As the EEOC notes, sexual harassment can include:

  • unwelcome sexual advances
  • requests for sexual favors
  • other verbal or physical harassment of a sexual nature

However, harassment based on sex/gender does not have to be of a sexual nature. It’s illegal to harass a woman by making offensive remarks about her sex/gender, sexual orientation, gender identity, or pregnancy.

It’s also illegal to harass a woman by making insulting and offensive comments about women in general.

Although most cases of sexual harassment involve men harassing women, both the victim and the harasser may be of any gender, and the same sex or different sexes.

A harasser is commonly the victim’s boss, but could also be a co-worker, a subordinate, a colleague, or even an outsider such as a customer, client, or vendor.

When does sexual harassment create a hostile work environment?

A single offensive “joke” or remark probably isn’t enough to create a hostile work environment under the law.

As the EEOC explains,

Although the law doesn’t prohibit minor teasing, offhand comments, or isolated incidents that are not frequent or serious, harassment is illegal when it is so frequent or severe that it creates a hostile or offensive work environment or when it results in an adverse employment decision (such as the victim being fired or demoted).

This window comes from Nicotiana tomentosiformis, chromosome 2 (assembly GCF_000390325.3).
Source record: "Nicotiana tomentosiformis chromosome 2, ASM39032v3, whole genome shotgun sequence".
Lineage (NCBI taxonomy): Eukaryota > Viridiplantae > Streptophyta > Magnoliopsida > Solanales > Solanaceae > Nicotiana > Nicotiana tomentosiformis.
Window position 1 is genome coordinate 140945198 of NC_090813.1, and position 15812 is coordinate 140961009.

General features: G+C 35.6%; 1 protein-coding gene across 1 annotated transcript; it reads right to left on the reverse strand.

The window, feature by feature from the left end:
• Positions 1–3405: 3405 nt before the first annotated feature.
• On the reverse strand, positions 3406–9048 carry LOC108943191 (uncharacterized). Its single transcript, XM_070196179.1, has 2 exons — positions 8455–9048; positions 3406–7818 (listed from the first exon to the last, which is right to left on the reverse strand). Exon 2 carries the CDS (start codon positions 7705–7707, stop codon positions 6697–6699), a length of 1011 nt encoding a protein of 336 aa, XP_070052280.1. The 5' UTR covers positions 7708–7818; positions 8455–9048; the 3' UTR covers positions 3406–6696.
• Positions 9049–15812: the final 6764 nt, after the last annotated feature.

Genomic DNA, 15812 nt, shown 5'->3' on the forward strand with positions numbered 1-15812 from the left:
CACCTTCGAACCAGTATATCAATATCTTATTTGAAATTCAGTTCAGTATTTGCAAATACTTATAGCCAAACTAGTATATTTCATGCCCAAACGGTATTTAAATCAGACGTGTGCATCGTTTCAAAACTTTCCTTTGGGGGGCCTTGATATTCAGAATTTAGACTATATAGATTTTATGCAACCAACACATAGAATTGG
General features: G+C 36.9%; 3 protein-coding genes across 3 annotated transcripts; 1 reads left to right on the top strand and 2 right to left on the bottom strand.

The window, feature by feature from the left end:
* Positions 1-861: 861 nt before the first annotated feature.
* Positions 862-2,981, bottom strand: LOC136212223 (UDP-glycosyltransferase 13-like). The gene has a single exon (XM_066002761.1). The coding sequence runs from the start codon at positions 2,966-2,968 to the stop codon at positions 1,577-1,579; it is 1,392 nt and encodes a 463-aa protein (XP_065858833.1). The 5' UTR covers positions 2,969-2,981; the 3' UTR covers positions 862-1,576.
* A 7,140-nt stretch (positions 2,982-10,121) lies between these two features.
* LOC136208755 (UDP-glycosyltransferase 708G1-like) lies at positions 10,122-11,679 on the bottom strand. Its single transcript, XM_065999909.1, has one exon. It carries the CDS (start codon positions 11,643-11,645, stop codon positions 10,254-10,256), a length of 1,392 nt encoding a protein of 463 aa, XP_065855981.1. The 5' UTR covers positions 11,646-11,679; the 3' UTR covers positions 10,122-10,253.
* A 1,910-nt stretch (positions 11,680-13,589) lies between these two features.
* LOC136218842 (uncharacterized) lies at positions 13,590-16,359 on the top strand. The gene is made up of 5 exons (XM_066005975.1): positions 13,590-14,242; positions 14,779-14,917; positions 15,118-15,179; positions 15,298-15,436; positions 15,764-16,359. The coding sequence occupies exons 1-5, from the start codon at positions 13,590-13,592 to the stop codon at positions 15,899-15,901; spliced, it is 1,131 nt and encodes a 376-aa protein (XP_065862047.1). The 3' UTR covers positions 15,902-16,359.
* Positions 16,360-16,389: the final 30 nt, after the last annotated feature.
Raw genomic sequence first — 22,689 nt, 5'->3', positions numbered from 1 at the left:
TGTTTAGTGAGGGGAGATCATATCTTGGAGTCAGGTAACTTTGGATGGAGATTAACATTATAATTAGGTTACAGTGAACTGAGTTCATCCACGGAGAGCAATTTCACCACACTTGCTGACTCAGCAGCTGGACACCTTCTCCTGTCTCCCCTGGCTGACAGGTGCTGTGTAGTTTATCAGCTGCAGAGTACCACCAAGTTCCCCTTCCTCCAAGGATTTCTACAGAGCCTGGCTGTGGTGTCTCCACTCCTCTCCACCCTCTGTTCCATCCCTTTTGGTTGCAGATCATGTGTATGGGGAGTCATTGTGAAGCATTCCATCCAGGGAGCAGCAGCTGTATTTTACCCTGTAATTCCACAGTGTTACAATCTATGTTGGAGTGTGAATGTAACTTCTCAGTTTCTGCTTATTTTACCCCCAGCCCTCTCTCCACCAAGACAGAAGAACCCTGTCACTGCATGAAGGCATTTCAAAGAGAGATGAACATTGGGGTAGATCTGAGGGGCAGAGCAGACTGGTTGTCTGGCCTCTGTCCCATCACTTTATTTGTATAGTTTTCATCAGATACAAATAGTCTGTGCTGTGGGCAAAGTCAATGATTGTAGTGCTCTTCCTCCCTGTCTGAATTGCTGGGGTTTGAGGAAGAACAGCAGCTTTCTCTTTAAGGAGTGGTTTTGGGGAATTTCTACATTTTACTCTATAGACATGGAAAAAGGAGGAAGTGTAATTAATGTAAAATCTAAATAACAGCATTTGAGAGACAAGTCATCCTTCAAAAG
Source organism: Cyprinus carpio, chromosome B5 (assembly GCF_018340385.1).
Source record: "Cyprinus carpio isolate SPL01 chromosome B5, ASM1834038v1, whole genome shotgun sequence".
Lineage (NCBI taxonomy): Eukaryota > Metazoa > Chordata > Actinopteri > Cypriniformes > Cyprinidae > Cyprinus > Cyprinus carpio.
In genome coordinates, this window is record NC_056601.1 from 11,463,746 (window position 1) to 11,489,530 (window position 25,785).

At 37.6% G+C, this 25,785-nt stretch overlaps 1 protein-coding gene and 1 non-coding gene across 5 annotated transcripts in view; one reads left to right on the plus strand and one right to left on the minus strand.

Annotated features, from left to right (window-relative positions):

What is “disparate impact”?

Even when an employment practice or policy applies to everyone, regardless of sex, it can be illegal if it has a negative impact on the employment of people of a certain sex and isn’t job-related or important to the operation of a business.

An example of disparate impact is hiring criteria that tend to screen out women, such as a height requirement that isn’t really necessary for a person to do the job.

Gender Discrimination at Amazon